Before we left for California I returned a call to a woman who had left a message on my phone.
"It doesn't power on" she said about her Kenmore sewing machine.
"Oh. Well I will be happy to look at it."
"I hardly ever sew anymore. A friend of mine told me to just buy a new machine. But for as much as I sew I thought I should at least try to fix this one. "
"Oh, absolutely. Those vintage Kenmores are fine machines. You can do what you want but you will not be happy at all with a new machine. You just won't find the quality in the new machines that you have in that Kenmore."
She dropped it off Tuesday at the clinic. We live in the country and a bit out of the way. I don't do it often, but I meet customers at the clinic on lunch hour just to make it a bit more convenient.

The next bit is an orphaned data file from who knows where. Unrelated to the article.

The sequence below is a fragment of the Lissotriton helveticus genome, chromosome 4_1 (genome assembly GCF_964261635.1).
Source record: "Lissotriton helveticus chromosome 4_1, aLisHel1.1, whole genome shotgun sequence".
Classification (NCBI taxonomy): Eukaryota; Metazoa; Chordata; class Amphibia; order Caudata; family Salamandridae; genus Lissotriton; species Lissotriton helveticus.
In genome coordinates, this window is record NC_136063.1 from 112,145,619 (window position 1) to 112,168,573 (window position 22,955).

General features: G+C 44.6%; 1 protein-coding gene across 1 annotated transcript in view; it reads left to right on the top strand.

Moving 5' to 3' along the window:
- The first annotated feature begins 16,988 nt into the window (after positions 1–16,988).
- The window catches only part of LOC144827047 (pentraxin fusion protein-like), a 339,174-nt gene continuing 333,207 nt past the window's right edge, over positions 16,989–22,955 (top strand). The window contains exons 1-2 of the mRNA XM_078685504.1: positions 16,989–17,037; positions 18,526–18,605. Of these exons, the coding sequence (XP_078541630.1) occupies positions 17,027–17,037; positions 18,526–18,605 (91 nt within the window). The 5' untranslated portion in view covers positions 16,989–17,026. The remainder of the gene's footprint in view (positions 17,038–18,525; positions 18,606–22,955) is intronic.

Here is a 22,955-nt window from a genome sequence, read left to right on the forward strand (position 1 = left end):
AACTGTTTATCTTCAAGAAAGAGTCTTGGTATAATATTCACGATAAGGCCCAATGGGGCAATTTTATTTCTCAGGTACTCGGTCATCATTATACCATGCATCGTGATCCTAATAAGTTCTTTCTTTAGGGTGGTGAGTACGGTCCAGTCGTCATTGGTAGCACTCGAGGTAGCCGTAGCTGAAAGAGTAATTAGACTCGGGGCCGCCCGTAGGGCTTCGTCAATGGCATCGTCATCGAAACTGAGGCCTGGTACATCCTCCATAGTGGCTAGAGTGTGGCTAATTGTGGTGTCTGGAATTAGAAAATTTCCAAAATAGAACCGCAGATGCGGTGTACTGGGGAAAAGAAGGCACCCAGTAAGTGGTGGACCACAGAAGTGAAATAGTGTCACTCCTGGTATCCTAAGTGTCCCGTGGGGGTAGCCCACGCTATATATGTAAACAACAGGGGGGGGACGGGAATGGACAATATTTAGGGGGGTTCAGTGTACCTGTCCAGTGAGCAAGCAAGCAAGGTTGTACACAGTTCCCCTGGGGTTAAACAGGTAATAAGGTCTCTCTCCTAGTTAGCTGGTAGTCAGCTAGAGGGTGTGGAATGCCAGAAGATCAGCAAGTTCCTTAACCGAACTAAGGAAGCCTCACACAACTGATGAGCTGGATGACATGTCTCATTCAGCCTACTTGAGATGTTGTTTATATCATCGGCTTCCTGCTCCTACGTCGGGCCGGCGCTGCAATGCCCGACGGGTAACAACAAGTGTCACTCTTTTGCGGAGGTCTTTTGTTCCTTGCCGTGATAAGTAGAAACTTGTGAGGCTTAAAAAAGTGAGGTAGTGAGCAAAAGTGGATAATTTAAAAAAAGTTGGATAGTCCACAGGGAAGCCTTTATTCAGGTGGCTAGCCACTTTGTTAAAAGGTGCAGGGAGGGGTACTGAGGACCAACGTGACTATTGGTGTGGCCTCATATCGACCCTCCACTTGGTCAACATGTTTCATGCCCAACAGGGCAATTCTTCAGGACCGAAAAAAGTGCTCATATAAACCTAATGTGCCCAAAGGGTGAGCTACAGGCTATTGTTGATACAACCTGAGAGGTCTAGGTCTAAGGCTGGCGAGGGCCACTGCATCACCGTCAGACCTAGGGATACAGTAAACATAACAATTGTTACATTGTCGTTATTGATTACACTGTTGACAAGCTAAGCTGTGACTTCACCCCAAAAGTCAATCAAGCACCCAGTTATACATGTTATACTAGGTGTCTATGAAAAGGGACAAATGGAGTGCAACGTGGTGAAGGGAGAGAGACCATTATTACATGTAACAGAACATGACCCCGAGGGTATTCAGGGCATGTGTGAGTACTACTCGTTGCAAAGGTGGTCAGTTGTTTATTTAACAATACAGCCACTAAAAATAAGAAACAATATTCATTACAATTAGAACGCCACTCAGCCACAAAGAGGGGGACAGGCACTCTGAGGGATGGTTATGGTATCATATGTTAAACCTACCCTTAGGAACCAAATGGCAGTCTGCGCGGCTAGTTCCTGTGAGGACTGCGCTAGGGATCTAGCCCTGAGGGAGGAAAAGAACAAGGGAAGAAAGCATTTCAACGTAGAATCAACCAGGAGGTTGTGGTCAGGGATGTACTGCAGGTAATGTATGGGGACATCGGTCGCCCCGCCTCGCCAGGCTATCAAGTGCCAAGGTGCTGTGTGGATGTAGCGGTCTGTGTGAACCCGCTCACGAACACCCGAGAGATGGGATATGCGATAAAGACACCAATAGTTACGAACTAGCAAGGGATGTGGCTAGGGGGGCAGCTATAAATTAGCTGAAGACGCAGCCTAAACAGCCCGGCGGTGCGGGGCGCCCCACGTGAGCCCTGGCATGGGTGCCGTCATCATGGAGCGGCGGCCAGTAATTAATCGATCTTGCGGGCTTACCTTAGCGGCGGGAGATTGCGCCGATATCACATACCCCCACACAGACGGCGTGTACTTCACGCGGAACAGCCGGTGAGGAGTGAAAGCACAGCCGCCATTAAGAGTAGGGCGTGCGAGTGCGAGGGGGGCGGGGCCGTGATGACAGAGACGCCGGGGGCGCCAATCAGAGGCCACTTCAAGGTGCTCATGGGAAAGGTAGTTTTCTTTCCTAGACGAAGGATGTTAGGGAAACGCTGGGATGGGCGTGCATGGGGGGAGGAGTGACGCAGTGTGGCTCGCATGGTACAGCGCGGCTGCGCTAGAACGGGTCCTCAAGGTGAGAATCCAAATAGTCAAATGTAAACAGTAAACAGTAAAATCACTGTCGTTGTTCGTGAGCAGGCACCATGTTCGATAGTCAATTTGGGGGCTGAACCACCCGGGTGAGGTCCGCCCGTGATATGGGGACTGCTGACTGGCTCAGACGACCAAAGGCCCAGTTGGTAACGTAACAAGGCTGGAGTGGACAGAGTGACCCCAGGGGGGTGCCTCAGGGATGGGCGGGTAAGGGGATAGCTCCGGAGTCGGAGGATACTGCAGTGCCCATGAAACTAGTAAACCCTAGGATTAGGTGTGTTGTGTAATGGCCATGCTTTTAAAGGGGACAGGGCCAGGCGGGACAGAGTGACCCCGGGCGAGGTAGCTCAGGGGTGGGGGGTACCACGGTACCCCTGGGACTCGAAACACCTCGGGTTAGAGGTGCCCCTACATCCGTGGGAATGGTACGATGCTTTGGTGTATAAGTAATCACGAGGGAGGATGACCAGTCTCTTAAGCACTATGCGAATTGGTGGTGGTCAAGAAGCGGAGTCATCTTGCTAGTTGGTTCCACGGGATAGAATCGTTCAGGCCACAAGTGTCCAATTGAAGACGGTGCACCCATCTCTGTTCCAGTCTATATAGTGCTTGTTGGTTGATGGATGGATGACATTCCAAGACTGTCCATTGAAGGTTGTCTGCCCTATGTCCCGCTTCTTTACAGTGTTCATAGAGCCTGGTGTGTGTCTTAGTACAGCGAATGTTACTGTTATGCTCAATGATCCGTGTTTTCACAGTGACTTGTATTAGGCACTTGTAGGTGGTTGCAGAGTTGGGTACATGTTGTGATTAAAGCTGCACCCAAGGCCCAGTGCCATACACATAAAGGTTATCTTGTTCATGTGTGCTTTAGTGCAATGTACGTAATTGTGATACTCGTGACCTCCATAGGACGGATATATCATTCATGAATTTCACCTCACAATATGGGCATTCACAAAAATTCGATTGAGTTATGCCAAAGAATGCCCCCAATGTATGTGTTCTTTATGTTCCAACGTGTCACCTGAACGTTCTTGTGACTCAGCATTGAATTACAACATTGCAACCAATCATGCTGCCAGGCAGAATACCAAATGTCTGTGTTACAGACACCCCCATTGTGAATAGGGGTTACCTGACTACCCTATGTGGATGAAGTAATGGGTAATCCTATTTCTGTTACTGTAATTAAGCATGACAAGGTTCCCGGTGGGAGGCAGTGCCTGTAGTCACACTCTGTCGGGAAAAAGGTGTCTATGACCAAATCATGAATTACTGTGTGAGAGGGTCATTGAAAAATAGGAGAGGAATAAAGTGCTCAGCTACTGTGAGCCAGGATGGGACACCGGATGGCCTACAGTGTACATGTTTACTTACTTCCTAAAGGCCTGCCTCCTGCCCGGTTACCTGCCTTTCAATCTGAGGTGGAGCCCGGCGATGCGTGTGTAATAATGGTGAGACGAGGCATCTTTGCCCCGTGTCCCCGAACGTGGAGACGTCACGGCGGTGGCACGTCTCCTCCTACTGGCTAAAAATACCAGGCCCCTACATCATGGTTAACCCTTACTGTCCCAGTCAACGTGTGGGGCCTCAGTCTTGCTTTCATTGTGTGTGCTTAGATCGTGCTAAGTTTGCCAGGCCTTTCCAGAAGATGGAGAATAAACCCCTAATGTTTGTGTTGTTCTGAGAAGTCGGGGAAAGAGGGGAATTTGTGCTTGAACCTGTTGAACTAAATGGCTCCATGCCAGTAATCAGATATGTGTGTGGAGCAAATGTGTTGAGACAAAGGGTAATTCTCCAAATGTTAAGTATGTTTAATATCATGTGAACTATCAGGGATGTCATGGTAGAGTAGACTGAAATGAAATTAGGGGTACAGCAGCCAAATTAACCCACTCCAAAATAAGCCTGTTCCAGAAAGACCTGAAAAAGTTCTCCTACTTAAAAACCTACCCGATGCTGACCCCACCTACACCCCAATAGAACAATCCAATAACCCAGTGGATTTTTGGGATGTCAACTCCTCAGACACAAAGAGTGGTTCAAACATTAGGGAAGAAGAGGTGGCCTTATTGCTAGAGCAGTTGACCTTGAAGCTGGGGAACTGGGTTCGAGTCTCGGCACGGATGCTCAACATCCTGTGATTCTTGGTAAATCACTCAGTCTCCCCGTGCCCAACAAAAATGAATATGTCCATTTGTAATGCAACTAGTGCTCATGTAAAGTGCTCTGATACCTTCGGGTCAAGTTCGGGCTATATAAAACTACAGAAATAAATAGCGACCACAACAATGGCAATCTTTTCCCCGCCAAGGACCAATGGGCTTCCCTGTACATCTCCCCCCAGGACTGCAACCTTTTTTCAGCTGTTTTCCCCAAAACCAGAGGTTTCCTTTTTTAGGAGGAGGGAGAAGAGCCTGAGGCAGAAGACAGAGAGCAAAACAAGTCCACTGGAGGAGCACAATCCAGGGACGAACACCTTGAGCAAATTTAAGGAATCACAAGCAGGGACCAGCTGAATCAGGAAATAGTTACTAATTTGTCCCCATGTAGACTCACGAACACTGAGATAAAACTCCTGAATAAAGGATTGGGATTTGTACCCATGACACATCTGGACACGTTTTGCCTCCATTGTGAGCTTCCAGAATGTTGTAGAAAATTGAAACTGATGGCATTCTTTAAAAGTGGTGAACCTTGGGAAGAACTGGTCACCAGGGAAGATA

"Do they let you do that?" K. asked when we were making the arrangement.
"Well, I can't imagine it's a problem. If they ask me to stop, I will."
Wednesday afternoon I set it up on the bench. A very nice 158.1802. Sure enough. No power. No light, no motor. NADA. Wondering if it was her foot controller I tried one of mine. Bingo. Motor noise but no light. Most Kenmores of this era will not work if the light is not switched on. I wondered if I had switched it on when I had used her power cord. Switched her back and BINGO motor noise. OK, light bulb burned out. Switched out to a new light and everything was good to go. I called her and left a message.
"Your machine powers on. The light bulb was out. If you want me to service it I will."
I hope that I can. I love those 1802s. Very, very nice machines.